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How to sew a linen-style shirt without a pattern

How to sew a linen-style shirt without a pattern

0 comments Emily Hickey Mason
How to sew a linen-style shirt without a pattern

Are you new to making clothes? Given it a few goes with little success? Maybe you’ve never done it before but looking at a way to start..? No matter your motive, we’ve pulled together a fab little guide on how to make one of this year’s most wanted wardrobe staples in the simplest way possible - a linen-style shirt.

Making your own shirt is a really good place to start your journey of clothes making because the design is so simple as is the construction - there’s no gathering, zips, buttons or interfacing! You’ll also end up with a really beautiful shirt that you will be proud to wear for the rest of the summer (and hopefully beyond!).

Without further ado, let’s get sewing! 

What you’ll need…


Trace and cut your pieces

One thing that makes this style of shirt super easy, is that it’s made from two easy pieces. The sleeves are integrated into the body of the top so you don’t have to deal with separate pieces. Whilst tracing and cutting your pieces without a pattern may sound a little scary, fortunately this shirt is very forgiving so don’t worry too much about any mishaps! However, to make it a little easier for you, go through your own current tops to see if you can use them for a reference; such as a neckline you really like or the width of another one. This is your own shirt so make it as bespoke as you can! 

First of all, fold your fabric in half length-wise before sketching out the front of the shirt. Sketch your line for the actual edge of the shirt and then another one slightly outside that will be your cut line. When your line meets the fold, try to ensure that it’s perpendicular at that point, or you’ll end up with a ‘V’ when you unfold it. Sketch and make adjustments until it’s perfect (just do the front piece first) and then you can cut! Once you’ve cut this first piece, trace around it for the back piece, bearing in mind that you’ll probably want the neckline to be a little different and the hem too. Repeat the above and you should have the two sides to your shirt!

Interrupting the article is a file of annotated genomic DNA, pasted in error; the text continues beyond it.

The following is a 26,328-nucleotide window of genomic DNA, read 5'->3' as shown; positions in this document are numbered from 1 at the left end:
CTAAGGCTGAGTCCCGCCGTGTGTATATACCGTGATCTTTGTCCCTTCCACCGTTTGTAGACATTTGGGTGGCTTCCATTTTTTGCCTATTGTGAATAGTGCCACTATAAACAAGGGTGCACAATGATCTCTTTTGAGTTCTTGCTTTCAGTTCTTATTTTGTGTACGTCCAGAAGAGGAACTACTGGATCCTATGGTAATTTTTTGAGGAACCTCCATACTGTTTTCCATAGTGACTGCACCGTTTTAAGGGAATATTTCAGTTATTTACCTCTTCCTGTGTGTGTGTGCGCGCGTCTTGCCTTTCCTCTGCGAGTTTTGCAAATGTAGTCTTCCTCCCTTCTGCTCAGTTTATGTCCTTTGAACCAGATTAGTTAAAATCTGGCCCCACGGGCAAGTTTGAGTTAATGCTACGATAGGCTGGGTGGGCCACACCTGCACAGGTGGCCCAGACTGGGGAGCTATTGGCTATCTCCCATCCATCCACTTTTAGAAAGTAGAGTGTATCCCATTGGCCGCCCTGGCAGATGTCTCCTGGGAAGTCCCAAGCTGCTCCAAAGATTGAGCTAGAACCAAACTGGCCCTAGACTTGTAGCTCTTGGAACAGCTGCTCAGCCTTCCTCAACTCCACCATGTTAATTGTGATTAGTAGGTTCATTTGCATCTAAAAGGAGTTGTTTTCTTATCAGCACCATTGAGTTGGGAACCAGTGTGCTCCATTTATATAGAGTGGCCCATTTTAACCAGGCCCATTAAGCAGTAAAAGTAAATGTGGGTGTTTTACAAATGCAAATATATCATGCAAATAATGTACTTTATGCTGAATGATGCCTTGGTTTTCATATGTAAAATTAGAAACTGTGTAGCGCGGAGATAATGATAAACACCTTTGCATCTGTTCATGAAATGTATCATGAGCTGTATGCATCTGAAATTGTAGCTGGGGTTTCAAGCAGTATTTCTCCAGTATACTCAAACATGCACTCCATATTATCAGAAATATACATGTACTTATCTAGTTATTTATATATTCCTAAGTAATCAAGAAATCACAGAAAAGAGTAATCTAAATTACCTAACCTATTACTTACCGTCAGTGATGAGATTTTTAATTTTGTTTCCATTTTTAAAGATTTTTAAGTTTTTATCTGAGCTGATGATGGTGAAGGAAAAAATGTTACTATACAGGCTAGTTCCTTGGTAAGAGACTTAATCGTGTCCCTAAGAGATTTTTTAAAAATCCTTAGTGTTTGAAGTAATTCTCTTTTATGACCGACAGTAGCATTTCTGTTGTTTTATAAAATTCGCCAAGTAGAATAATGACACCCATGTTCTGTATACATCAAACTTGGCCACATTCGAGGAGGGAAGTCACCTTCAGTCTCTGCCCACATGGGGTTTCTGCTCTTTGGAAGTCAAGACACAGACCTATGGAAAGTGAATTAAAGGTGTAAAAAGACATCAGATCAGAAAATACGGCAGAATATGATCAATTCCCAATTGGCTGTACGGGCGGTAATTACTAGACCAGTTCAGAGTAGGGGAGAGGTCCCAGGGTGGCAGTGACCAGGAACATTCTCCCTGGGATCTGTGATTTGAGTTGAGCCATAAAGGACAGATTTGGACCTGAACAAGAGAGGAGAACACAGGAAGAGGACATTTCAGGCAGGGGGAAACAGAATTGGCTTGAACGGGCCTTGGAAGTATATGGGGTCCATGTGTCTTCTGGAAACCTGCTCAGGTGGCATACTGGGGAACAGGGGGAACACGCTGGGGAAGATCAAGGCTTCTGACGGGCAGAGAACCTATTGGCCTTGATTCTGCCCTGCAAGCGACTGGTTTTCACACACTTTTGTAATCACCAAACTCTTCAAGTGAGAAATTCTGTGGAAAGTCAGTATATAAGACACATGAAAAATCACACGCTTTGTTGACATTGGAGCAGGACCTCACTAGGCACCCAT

Some of our favourite summer fashion fabrics:

 

Shoulders and sides
Now your sewing machine comes into play! Thread it, fill the bobbin and practice your straight and zig-zag stitching on a piece of spare fabric.

Starting with the shoulder seams, put the right sides together and pin the seams to ensure the fabric doesn’t slip out of place. It doesn’t matter if your edges don’t completely match up because you can just trim them after you’re finished. Once you’ve gone along and sewn the shoulder and side seams, go back and zig-zag stitch in the seam allowance, which will keep the linen from fraying too much.

Sleeve hems
Time to get your iron out! We want to aim for a double fold hem, so go around the bottom edge, folding and pressing an amount of the raw edge towards to the wrong side of the top. Once you’ve gone around once, go round again, folding and pressing as you go along to hide the raw edge. 

Next, you want to move onto the armholes. These are slightly tricker but still totally manageable. Flip the edge over and press so that it’s nice and neat. Do this twice, just as you did with the bottom hem and then sew the hems down (we recommend pinning before sewing).

The neckline
We’ve saved the hardest bit for last which is good because you will have had practice! Usually, we would say that necklines need bias binding, but as we’re making this as simple as possible, we’re just going to be using sewing machine and iron! 

First of all, pre-sew an edge all around the neckline through a single layer of fabric, so not actually sewing anything together. Using this sewn line as a guide, press the fabric in towards the wrong side. Once you get the whole way round, fold and press again (like with the sleeve hem and armholes). Now, slowly and carefully stitch your way around the neckline - be sure to avoid creating any pleats in the fabric, you can do this by continuously flattening the material out. Throughout this whole process, keep the iron sideways from the bottoms towards the neckline. 

Final iron and finale! 
Once our neckline is done, you can try it on! Iron it first, ensuring that every stitch is in place - if not, don’t be afraid to take out and redo an area. If it all fits fine and everything looks good you can give yourself a big pat on the back! To ensure it looks the best it can possibly look, we recommend giving it a wash and then hang dry so that the material and stitches are loosen up. 

Next - style it up and wear it out!

 

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